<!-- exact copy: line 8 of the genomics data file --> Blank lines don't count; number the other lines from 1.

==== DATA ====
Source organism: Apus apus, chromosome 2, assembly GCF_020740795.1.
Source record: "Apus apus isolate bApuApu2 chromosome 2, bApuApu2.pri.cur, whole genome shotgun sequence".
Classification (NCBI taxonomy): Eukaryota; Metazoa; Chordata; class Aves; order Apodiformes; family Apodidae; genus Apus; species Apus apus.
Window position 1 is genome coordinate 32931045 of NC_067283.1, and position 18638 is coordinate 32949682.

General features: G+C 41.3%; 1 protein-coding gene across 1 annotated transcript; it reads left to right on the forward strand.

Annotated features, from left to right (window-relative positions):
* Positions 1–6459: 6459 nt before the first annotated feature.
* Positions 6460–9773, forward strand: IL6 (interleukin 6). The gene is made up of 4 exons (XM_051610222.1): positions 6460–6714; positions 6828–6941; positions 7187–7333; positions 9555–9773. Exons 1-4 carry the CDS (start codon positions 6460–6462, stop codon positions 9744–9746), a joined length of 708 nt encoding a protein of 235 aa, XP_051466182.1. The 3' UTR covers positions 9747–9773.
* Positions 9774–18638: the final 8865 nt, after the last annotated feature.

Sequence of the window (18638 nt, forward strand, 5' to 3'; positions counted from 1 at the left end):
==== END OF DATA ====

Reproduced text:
* Positions 6460–9773, forward strand: IL6 (interleukin 6). The gene is made up of 4 exons (XM_051610222.1): positions 6460–6714; positions 6828–6941; positions 7187–7333; positions 9555–9773. Exons 1-4 carry the CDS (start codon positions 6460–6462, stop codon positions 9744–9746), a joined length of 708 nt encoding a protein of 235 aa, XP_051466182.1. The 3' UTR covers positions 9747–9773.